A civil assessment of $100 may be added to any traffic/infraction fine if you fail to post bail, appear for your scheduled court date, or pay any fine ordered by the Court. All delinquent citations will be referred to Alliance One for collection. If your citation has been referred to Alliance One and you can't afford to pay, learn more about your options.

California law permits the Court to impose a civil assessment of $100 against any individual who fails, after notice and without good cause, to appear in Court for any proceeding, or who fails to pay all or any portion of a fine ordered by the Court. The civil assessment is imposed in addition to, and separate from, any fine connected with a traffic citation.

Even if you later contest your citation and win, you may be required to pay the civil assessment.

The Court has entered into an agreement with Alliance One to collect unpaid fines and civil assessments. If you fail to appear or fail to pay your fine, the Court will refer your matter to Alliance One for immediate collection. The Court and Alliance One will use a number of methods to collect unpaid fees and the civil assessment, including: notice to the Department of Motor Vehicles, the garnishment or attachment of your wages, and other various collection methods.

Don't neglect your obligation to the Court ... it could cost you $100.


If you disagree with the Court's ruling after a traffic trial, you have the right to an appeal. The appeal must be filed within 30 days of the ruling. Go to Room 101, Hall of Justice, and request a copy of the packet titled "Instructions on Appeal Procedures for Infractions.” The packet covers non-parking traffic matters and contains the forms you need to file your Appeal. Complete these forms and take them to the Appeals clerk in Room 101, Hall of Justice. After your paperwork is processed, you will be notified by mail of the next step in the appeal process and subsequent hearing date. Be aware that the fine ordered by the Court must be paid by the due date.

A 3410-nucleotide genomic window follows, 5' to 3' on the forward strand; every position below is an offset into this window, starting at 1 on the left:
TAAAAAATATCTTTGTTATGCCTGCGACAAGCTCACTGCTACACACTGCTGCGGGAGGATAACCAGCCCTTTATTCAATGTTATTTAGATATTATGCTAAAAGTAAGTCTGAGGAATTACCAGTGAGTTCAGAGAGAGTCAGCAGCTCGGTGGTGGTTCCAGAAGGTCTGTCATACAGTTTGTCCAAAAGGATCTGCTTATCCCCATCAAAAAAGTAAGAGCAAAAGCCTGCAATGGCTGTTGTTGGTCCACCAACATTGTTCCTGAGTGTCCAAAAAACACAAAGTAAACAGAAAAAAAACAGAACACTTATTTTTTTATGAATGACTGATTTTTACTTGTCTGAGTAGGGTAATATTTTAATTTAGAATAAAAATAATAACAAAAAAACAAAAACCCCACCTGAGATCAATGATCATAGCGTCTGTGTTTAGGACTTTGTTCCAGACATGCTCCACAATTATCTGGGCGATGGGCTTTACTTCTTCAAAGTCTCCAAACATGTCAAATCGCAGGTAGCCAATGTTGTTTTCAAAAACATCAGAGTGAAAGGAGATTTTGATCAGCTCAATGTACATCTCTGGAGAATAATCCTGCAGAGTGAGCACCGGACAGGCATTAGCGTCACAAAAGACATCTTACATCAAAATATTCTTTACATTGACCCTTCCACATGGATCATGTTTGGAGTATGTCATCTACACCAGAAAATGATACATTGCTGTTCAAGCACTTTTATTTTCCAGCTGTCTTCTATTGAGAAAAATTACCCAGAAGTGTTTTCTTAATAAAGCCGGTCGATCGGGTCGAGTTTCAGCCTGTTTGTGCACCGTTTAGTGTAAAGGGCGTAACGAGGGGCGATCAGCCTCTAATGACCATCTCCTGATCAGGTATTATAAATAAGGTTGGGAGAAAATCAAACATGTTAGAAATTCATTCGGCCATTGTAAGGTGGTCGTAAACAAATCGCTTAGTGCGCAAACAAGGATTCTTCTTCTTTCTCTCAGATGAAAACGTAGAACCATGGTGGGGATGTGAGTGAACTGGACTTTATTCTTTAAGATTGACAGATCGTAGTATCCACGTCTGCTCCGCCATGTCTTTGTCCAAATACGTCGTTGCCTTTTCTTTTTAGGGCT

Correctable Violations - "Fix-It" Tickets

If you received a citation for a correctable violation, such as an expired registration or no proof of insurance, you must submit – by the date at the bottom of your citation or the due date on your Reminder Notice – the proof of correction to the Court by mail or in person, along with a $25 fee per correctable violation. (See Vehicle Code Section 40611)

If you received a citation for a mechanical violation, such as a broken tail light, you must correct the violation and then contact any law enforcement agency to arrange for an officer to verify and sign off on the correction. You must then mail, or bring to the Court, the signed citation along with the $25 fee.

If you were cited for a driver's license violation, either bring to the Court or mail, a copy of your driver's license, the citation signed off by the DMV and the $25 fee.

If you were cited for no proof of insurance, mail or bring to the Court, proof of insurance that you were insured on the date of the violation, along with the $25 fee. Valid proof of insurance must show the driver's name, vehicle information and the insurance effective and expiration dates.